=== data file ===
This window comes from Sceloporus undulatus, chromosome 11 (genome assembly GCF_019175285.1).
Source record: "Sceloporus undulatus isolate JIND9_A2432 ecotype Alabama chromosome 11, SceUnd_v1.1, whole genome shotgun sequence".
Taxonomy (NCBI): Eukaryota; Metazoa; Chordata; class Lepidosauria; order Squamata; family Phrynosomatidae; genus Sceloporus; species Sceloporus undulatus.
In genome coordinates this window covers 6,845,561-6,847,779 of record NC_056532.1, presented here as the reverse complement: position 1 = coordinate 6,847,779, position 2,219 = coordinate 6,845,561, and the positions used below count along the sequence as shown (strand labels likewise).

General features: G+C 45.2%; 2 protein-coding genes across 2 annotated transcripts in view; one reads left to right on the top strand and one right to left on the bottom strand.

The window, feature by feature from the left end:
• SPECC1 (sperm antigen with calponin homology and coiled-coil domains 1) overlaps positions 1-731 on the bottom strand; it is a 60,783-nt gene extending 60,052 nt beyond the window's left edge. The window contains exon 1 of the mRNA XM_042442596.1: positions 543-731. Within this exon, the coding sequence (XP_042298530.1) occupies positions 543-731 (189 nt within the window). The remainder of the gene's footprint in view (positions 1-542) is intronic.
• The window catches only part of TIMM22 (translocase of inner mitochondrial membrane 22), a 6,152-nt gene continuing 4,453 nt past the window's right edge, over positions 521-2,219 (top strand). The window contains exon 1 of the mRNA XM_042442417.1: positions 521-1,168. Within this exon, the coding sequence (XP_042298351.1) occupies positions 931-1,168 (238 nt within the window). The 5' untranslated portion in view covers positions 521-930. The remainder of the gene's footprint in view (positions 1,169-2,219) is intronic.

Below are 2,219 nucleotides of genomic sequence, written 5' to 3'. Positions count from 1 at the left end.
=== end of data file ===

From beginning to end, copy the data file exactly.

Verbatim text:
This window comes from Sceloporus undulatus, chromosome 11 (genome assembly GCF_019175285.1).
Source record: "Sceloporus undulatus isolate JIND9_A2432 ecotype Alabama chromosome 11, SceUnd_v1.1, whole genome shotgun sequence".
Taxonomy (NCBI): Eukaryota; Metazoa; Chordata; class Lepidosauria; order Squamata; family Phrynosomatidae; genus Sceloporus; species Sceloporus undulatus.
In genome coordinates this window covers 6,845,561-6,847,779 of record NC_056532.1, presented here as the reverse complement: position 1 = coordinate 6,847,779, position 2,219 = coordinate 6,845,561, and the positions used below count along the sequence as shown (strand labels likewise).

General features: G+C 45.2%; 2 protein-coding genes across 2 annotated transcripts in view; one reads left to right on the top strand and one right to left on the bottom strand.

The window, feature by feature from the left end:
• SPECC1 (sperm antigen with calponin homology and coiled-coil domains 1) overlaps positions 1-731 on the bottom strand; it is a 60,783-nt gene extending 60,052 nt beyond the window's left edge. The window contains exon 1 of the mRNA XM_042442596.1: positions 543-731. Within this exon, the coding sequence (XP_042298530.1) occupies positions 543-731 (189 nt within the window). The remainder of the gene's footprint in view (positions 1-542) is intronic.
• The window catches only part of TIMM22 (translocase of inner mitochondrial membrane 22), a 6,152-nt gene continuing 4,453 nt past the window's right edge, over positions 521-2,219 (top strand). The window contains exon 1 of the mRNA XM_042442417.1: positions 521-1,168. Within this exon, the coding sequence (XP_042298351.1) occupies positions 931-1,168 (238 nt within the window). The 5' untranslated portion in view covers positions 521-930. The remainder of the gene's footprint in view (positions 1,169-2,219) is intronic.

Below are 2,219 nucleotides of genomic sequence, written 5' to 3'. Positions count from 1 at the left end.